25

As a long-time V:tM and V:tR fan, I have always thought the 1:50k and 1:100k ratios were unimaginative, unrealistic (well, as unrealistic as a game involving vampires could be) and poorly thought out. In fact, I generally think any set ratio of vampires:humans is arbitrary and silly because ratios fail to take into account numerous real world factors. For ...


25

Use a very strong central theme and mood. Think of your campaign as if it was a TV series held together by these things, as well returning props, characters, places etc. Use a strong, universal antagonist, possibly an organization that has agents from all the various supernatural factions as well. Even better if your party are members / helpers of the same ...


24

Even though the players are the center of the campaign in a Sandbox, they are not the only cause of action in the world. They want to investigate the village with plague. Let them. Meanwhile the fire raining from the sky continues (and unlike videogames, does not go into a static point of no extra destruction until the players show up). Maybe the Fighter ...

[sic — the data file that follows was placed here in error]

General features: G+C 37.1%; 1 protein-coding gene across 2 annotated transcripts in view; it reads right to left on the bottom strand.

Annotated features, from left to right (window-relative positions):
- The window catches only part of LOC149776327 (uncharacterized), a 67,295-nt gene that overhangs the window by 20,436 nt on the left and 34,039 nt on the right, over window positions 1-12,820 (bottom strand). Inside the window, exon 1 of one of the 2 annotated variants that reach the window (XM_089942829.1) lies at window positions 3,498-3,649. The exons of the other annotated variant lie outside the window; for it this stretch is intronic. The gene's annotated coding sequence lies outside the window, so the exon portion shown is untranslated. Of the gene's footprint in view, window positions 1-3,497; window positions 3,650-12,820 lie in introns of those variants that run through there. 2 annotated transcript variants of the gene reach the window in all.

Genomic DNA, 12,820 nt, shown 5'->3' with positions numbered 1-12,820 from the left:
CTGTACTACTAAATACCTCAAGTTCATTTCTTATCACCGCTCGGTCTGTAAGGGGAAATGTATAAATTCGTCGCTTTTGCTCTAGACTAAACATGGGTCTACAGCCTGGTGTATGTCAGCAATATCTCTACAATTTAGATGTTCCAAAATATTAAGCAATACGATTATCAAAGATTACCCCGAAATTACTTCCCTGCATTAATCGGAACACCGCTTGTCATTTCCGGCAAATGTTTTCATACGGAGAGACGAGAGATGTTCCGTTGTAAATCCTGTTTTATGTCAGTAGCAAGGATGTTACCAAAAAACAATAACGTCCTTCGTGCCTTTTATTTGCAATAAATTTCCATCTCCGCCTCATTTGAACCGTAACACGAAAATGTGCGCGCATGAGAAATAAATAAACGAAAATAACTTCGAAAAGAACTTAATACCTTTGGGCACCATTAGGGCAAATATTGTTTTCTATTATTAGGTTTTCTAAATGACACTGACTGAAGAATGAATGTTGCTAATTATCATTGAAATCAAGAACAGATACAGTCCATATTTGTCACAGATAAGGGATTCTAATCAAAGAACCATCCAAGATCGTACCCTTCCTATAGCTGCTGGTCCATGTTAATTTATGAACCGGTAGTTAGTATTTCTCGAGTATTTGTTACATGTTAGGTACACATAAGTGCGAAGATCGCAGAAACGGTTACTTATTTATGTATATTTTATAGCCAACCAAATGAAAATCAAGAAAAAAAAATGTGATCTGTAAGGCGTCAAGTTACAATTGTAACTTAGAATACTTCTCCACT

23

Start with what you know you and your friends like. You should establish a basic setting and campaign focus, depending on the themes you know your players will enjoy. Decide if its going to focus on combat, investigation, exploration, etc, and if the setting fits or inverts that style of play. For example, a campaign that takes place in Rome during the ...


22

I would say that you want to have a sort of reverse-donut shape for the detail-level of your campaign: Lots of detail at the top levels, lots of detail about the areas surrounding the players, and not as much in between. Think about how the information will be used by the players. Obviously the lowest-level stuff (inside-out) is vitally important... That's ...


22

Two things come to my mind immediately: Artifacts in the original AD&D DMG like the Rod of Seven Parts, and an extension of artifacts that I used in a D&D 3.5 game. Hopefully you'll get some ideas that will work for your game. The AD&D artifact route is fairly straightforward: as you get more pieces of the artifact together, you get access to ...


22

Location. They will live near a water source, and probably near their fields... Neolithic hill forts are fairly common. It's a walled village atop an artificial hill, built on the floodplain. It may also have a cistern and/or a well down through the motte/tel. Walls are likely wood, possibly also dry-fit stone for part of the height. I can tell you from ...



Only top voted, non community-wiki answers of a minimum length are eligible